Today, UR’s reporters live stream events using a suite of Teradek equipment including the Cube encoder and Bond mobile broadcasting node backpack though Georgiades has been less than impressed with the equipment’s performance. “It was the most expensive equipment we had ever bought and, in my opinion, really failed us during the Uprising here [in Minneapolis] because of its really pixelated picture. We bought it because it has four modems and it has an AT&T connection and it really did not perform up to par given how much we got it for.”

Those equipment concerns extend beyond just cameras and mics. Covering the recent demonstrations has proven extremely dangerous for the media. Police initially responded to marches and protests with the liberal and omnidirectional application of tear gas, rubber bullets and batons. Similarly, right-wing counter-demonstrators recently converged on South Philadelphia’s Marconi Plaza to “protect” a statue of Christopher Columbus by threatening and assaulting reporters. As such, these outlets must gird their reporters with helmets, eye and ear protection, gas masks — even flak vests. 

“We got those things during Standing Rock,” Georgiades noted. “During the eviction some members of our crew that were going to cover it felt like they needed a flak jacket because they didn’t know what was gonna happen with the police coming in so militarized.”

But despite the personal dangers, this form of on-the-ground reporting, which focuses on interviewing the participants of the demonstrations themselves, offers viewers a far different perspective than what viewers would get from simply watching overhead crowd shots or street level footage played in the background while news anchors talk to commentators.  

“When someone’s on the ground, even if they’re an old school reporter who is just taking notes with a pen and paper and writing it up later from memory, what you’re getting is someone who was there with the specific intent of trying to see what happened and why,” Hauge argues.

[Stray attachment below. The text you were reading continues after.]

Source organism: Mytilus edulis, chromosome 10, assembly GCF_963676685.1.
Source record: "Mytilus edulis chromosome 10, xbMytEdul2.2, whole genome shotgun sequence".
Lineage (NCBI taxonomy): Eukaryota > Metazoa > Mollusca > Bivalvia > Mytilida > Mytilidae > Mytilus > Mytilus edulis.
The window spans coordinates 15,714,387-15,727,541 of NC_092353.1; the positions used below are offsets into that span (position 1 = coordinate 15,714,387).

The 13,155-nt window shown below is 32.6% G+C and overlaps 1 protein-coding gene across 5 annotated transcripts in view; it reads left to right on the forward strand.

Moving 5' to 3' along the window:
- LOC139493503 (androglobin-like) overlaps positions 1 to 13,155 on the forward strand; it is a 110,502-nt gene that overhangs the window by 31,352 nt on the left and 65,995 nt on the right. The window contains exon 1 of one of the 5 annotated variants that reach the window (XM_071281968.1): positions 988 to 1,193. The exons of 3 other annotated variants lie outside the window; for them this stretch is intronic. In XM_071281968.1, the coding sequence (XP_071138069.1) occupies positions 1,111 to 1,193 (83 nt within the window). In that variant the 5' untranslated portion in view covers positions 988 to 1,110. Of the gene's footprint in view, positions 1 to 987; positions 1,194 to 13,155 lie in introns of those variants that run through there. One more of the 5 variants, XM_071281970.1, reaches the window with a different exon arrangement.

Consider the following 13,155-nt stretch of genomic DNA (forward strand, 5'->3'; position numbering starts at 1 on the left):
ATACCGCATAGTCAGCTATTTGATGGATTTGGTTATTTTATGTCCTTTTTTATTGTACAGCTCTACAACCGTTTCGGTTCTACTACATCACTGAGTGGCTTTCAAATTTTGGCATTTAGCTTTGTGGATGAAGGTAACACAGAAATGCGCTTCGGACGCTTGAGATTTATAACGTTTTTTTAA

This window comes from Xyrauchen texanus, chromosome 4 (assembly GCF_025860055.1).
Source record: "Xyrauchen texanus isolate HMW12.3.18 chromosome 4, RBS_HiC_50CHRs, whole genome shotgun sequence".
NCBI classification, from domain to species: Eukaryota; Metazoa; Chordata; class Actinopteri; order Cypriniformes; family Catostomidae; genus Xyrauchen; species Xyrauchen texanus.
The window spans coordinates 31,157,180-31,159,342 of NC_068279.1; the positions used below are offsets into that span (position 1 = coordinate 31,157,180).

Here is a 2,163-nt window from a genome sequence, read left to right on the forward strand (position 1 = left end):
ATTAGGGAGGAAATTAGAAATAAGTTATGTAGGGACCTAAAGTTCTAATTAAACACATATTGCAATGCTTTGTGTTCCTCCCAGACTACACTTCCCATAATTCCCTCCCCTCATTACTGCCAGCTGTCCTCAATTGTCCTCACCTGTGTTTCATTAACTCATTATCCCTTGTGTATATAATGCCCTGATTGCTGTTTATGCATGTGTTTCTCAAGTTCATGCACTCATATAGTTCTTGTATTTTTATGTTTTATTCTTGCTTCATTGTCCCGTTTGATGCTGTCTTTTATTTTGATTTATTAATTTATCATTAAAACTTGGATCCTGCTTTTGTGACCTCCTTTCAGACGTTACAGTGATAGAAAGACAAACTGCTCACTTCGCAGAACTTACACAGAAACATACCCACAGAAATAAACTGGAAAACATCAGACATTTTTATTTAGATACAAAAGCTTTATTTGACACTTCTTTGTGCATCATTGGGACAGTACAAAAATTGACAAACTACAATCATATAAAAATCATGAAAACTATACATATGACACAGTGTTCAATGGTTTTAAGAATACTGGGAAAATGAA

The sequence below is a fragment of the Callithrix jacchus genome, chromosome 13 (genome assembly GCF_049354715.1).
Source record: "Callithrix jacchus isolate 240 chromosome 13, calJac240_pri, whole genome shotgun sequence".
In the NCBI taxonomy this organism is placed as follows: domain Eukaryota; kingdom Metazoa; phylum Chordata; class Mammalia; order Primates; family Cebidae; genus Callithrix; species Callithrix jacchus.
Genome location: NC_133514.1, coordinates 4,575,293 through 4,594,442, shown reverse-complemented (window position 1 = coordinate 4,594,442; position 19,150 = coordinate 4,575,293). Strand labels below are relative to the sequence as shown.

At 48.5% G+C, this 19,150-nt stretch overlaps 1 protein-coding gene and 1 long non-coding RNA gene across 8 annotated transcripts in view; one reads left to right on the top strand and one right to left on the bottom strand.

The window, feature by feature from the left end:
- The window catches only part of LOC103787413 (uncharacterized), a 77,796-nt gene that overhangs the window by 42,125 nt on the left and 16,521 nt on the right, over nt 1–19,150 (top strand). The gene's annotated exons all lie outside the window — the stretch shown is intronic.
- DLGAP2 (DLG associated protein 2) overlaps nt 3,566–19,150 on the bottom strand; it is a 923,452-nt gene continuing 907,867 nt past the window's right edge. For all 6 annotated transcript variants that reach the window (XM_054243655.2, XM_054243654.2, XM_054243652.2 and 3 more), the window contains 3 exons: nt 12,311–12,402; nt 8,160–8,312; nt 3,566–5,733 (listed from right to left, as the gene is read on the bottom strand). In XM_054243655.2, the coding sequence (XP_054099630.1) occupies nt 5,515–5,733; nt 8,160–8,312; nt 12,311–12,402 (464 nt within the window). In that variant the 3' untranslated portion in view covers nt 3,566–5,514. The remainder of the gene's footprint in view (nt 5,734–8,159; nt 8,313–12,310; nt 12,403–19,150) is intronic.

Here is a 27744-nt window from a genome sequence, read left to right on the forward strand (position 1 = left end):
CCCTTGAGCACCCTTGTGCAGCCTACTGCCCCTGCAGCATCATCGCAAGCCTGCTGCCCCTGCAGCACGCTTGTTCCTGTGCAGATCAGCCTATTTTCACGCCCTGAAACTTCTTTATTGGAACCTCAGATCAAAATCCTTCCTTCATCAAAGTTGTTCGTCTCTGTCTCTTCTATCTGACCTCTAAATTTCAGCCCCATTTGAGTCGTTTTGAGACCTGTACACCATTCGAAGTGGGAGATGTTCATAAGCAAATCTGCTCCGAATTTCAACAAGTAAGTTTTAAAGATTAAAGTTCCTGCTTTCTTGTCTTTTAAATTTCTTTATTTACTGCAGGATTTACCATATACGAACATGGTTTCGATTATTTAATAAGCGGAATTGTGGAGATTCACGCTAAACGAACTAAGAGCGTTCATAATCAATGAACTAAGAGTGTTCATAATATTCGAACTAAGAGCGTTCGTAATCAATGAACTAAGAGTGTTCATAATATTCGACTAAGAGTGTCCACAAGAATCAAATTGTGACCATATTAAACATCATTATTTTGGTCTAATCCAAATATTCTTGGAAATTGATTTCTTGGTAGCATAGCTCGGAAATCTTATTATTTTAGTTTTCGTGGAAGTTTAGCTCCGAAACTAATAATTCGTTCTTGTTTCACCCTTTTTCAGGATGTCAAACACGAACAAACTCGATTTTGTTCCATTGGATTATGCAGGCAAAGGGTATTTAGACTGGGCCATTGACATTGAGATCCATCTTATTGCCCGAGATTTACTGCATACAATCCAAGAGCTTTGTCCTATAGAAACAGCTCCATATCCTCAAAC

“Compare what Unicorn Riot did in Minneapolis to what CNN did in Minneapolis,” he continued. “CNN sent a team in and they did what a lot of journalists call ‘parachuting in.’ It’s a kind of reporting that’s older and more established and in some ways it’s reliable. When you parachute in, you just expect people to talk to you and hand you the story. Maybe you get a few local activists. Maybe you get the people you’re really supposed to be talking to. But you don’t care. You have a window of time you’re showing up. You get what you get and then you file the story and go away on to the next thing.” 

Unicorn Riot on the other hand, has spent years building relationships with local activists and journalists, Hague continued. “Then you have people in a bunch of different places you can trust that aren’t just the cops and the mayor. The other major thing Unicorn Riot did was just stay on the ground and keep streaming constantly. They saw the whole damn thing, or at least they saw a lot of it.”

Georgiades echoed those sentiments. “I feel like you have to spend some time in different communities, learn about the community, let them talk to you for however long and then ask questions after that,” he said. “I think that’s much more impactful, mediawise, than to just vulture in and vulture out.”

And as the current media landscape continues to crumble and rebuild itself anew, independent journalism outlets like Left Coast Right Watch and Unicorn Riot are sure to prove vital to that effort. “If there was like a bigger conglomerated version [of individual independent outlets], you know, this group here, that group there,” Georgiades said, “and they all got together under the same indie media umbrella… I think that that would definitely help the landscape of media.”

If you’re interested in materially supporting independent journalism, check out LCRW’s Twitter feed and Unicorn Riot’s website for more information.